FX round-up: Perky pound takes cheeky Friday stroll higher on dollar

19 May 2017

(ShareCast News) - Britain's perky pound went for a cheeky Friday stroll over the psychologically important $1.30 marker thanks to the lingering political storm surround US President Donald Trump.
At about 17:00, sterling was up 0.6% to $1.3016, and was down 0.21% to €1.1633. The dollar-spot index was down 0.62% to $97.269.

"The GBP/USD was boosted by the impressive UK Confederation of British Industry industrial order expectations report," said David Madden, market analyst at <em>CMC Markets UK</em>.

The CBI report came in with a reading of 9 for May, a clear rise from April's 4 and well above forecasts for a print of 4. This was after Thursday's better than expected UK retail data.

<em>FXTM</em>'s Lukman Otunuga said that, from a technical standpoint, the cable still remained at risk of trading lower to $1.2775 if bulls failed to secure a solid daily close above $1.3000.

"In an alternative scenario, a daily close above $1.3000 should open a path higher towards $1.3250," said the research analyst.

Sterling was also up on the aussie, loonie, kiwi and yen, but slipped on the rand and euro.

"The EUR/USD also had a positive session today on account of the decline in the US dollar," said Madden.

"Higher than expected producer price index (PPI) numbers from Germany nudged the single currency higher but today's move has more to do with the fall in the US dollar," he noted.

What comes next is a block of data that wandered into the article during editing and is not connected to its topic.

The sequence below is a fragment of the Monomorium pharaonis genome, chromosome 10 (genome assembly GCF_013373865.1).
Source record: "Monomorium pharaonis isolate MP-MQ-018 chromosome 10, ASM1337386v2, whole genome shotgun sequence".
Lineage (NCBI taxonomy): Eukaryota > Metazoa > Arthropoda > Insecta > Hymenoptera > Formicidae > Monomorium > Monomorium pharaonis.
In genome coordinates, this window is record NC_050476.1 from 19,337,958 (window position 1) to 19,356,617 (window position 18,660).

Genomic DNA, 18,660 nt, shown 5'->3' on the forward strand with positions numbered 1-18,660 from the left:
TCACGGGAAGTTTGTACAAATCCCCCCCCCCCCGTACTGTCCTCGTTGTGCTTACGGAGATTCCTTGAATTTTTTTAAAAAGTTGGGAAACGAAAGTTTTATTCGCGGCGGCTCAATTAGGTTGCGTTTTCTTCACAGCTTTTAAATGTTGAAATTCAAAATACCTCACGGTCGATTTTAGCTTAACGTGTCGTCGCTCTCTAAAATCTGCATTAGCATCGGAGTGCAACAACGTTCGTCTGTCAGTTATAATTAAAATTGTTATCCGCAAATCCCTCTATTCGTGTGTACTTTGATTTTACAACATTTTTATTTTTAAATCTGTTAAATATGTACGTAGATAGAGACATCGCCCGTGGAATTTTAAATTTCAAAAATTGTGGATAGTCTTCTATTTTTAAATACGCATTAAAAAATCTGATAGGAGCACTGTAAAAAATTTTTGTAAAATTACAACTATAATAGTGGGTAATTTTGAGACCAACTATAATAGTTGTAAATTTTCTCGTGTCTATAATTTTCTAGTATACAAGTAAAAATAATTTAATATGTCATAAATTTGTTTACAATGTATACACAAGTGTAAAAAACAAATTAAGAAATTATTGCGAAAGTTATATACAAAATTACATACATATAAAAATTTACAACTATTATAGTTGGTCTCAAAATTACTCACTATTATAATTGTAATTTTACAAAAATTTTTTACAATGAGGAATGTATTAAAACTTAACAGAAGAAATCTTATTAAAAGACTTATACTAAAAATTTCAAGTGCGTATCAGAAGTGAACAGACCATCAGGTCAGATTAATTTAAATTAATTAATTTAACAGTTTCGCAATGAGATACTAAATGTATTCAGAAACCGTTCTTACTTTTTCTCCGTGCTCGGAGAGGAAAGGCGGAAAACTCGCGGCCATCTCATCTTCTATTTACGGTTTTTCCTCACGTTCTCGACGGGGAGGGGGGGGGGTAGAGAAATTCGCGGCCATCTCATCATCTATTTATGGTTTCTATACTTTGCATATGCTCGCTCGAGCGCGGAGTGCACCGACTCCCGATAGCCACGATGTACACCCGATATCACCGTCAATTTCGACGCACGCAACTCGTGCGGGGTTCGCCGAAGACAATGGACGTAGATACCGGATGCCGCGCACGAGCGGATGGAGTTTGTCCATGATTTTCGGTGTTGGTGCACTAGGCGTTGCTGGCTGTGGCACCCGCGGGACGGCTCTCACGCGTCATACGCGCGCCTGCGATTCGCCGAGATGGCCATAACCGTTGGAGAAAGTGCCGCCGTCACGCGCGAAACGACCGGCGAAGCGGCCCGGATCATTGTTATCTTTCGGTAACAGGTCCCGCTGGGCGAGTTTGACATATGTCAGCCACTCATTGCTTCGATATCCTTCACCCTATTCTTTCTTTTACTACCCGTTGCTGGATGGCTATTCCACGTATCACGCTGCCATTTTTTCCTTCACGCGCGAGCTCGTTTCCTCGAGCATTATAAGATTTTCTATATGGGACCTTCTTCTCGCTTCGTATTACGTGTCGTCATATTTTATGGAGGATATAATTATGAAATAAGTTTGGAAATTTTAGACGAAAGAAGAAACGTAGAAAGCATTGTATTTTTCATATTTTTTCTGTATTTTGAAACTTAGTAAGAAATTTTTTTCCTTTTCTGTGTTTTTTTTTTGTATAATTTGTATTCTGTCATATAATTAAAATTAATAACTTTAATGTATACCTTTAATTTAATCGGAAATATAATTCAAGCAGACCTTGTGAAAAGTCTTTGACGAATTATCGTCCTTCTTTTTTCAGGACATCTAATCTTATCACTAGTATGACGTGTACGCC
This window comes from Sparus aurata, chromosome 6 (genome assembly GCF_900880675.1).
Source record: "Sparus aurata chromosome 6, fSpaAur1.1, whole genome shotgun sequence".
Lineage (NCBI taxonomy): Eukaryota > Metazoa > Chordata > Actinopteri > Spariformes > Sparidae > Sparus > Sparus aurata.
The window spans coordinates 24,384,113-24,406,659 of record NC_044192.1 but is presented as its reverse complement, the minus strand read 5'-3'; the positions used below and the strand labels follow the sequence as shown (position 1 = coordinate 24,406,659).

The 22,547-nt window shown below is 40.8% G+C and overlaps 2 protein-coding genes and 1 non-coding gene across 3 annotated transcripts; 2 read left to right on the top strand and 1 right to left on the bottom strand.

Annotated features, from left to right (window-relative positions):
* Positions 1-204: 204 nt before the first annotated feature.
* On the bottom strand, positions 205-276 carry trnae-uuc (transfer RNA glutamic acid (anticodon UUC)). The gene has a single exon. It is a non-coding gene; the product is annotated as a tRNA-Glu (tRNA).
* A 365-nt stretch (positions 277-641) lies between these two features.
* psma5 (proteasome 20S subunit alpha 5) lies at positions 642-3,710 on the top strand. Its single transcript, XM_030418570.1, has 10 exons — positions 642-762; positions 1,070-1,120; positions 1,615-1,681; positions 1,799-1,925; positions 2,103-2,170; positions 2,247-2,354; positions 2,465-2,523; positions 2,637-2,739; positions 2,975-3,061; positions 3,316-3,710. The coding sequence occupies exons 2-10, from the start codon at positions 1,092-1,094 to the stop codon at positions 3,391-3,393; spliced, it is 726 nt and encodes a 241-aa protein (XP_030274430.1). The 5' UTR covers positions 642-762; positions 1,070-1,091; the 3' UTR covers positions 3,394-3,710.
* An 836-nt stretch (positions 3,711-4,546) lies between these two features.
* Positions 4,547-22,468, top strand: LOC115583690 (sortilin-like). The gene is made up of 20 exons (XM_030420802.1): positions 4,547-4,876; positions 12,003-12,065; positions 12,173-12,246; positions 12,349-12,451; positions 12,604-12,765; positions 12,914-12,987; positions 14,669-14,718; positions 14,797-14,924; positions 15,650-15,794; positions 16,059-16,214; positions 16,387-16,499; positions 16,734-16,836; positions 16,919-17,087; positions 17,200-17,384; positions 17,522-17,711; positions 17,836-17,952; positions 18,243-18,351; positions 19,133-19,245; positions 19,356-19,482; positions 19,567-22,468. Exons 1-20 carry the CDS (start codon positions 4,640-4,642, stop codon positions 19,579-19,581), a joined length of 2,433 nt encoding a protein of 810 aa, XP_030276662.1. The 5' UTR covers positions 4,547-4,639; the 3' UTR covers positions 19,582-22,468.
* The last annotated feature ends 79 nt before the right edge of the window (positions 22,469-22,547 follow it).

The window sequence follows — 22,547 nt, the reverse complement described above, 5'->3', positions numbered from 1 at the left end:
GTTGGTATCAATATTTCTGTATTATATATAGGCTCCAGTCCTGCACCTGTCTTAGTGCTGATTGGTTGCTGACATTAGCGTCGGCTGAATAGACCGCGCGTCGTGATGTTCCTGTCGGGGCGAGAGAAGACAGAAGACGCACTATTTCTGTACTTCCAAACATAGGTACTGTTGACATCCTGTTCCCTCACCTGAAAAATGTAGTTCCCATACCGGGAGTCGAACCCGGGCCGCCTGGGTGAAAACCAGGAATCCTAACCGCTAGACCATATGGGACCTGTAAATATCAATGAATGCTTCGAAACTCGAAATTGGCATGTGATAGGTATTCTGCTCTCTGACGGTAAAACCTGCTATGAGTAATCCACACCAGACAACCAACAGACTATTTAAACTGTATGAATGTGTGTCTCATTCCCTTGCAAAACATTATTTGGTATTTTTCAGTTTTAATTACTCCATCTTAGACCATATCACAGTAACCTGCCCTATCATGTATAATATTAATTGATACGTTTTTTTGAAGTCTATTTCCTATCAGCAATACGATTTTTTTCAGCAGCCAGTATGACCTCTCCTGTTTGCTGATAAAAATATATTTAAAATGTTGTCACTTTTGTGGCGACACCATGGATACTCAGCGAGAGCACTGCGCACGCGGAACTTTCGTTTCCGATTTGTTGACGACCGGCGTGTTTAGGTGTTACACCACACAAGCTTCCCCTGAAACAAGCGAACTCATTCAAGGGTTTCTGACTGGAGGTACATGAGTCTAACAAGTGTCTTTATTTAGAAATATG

For the greenback, Friday turned out to be a day of downs on major pairs. It lost ground on the euro, aussie, loonie, kiwi, rand and yen. It and Wall St were recovering from a sell-off earlier in the week sparked by concerns Trump could be impeached.

"The lingering political storm in the US surrounding President Trump continues to heap some pressure on the dollar," said Chris Saint, senior analyst at <em>HL Currency Service</em>.

This cast doubts over whether he could deliver the pro-growth economic reforms that were supporting expectations for the Fed to carry on lifting rates gradually this year, he said.

Otunuga said the Friday selling pressure on the dollar highlighted how the focus remained on the political instability in Washington and growing uncertainty over the future of Trump's administration.

"With those who were heavily optimistic over Trump's proposed fiscal policies now having second thoughts amidst this uncertainty, the dollar could become a seller's best friend."